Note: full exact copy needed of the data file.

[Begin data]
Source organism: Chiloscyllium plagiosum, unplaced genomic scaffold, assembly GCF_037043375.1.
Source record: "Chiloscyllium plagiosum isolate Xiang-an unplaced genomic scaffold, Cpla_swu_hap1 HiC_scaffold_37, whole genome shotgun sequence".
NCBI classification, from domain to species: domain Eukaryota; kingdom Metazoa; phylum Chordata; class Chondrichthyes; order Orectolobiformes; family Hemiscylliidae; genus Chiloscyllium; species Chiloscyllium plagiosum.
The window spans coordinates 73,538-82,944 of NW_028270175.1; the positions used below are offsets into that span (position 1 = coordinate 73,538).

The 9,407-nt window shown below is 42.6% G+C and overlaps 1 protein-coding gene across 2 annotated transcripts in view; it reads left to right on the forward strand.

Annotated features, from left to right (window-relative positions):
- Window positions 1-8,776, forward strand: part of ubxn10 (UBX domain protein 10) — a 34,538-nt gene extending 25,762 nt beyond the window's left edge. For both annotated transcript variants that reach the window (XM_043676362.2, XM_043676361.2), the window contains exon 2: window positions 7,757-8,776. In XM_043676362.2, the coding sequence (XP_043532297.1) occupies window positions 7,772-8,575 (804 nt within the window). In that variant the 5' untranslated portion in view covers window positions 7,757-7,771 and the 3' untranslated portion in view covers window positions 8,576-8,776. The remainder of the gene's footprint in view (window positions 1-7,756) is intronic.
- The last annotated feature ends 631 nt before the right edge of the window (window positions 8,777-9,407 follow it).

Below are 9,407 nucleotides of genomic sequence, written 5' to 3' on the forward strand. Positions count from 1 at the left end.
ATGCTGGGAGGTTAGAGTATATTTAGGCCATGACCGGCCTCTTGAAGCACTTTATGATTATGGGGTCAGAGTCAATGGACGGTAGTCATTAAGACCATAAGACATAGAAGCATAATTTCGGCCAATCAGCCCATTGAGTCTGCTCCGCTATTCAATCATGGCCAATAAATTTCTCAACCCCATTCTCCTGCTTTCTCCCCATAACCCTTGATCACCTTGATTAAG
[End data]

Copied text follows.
Source organism: Chiloscyllium plagiosum, unplaced genomic scaffold, assembly GCF_037043375.1.
Source record: "Chiloscyllium plagiosum isolate Xiang-an unplaced genomic scaffold, Cpla_swu_hap1 HiC_scaffold_37, whole genome shotgun sequence".
NCBI classification, from domain to species: domain Eukaryota; kingdom Metazoa; phylum Chordata; class Chondrichthyes; order Orectolobiformes; family Hemiscylliidae; genus Chiloscyllium; species Chiloscyllium plagiosum.
The window spans coordinates 73,538-82,944 of NW_028270175.1; the positions used below are offsets into that span (position 1 = coordinate 73,538).

The 9,407-nt window shown below is 42.6% G+C and overlaps 1 protein-coding gene across 2 annotated transcripts in view; it reads left to right on the forward strand.

Annotated features, from left to right (window-relative positions):
- Window positions 1-8,776, forward strand: part of ubxn10 (UBX domain protein 10) — a 34,538-nt gene extending 25,762 nt beyond the window's left edge. For both annotated transcript variants that reach the window (XM_043676362.2, XM_043676361.2), the window contains exon 2: window positions 7,757-8,776. In XM_043676362.2, the coding sequence (XP_043532297.1) occupies window positions 7,772-8,575 (804 nt within the window). In that variant the 5' untranslated portion in view covers window positions 7,757-7,771 and the 3' untranslated portion in view covers window positions 8,576-8,776. The remainder of the gene's footprint in view (window positions 1-7,756) is intronic.
- The last annotated feature ends 631 nt before the right edge of the window (window positions 8,777-9,407 follow it).

Below are 9,407 nucleotides of genomic sequence, written 5' to 3' on the forward strand. Positions count from 1 at the left end.
ATGCTGGGAGGTTAGAGTATATTTAGGCCATGACCGGCCTCTTGAAGCACTTTATGATTATGGGGTCAGAGTCAATGGACGGTAGTCATTAAGACCATAAGACATAGAAGCATAATTTCGGCCAATCAGCCCATTGAGTCTGCTCCGCTATTCAATCATGGCCAATAAATTTCTCAACCCCATTCTCCTGCTTTCTCCCCATAACCCTTGATCACCTTGATTAAG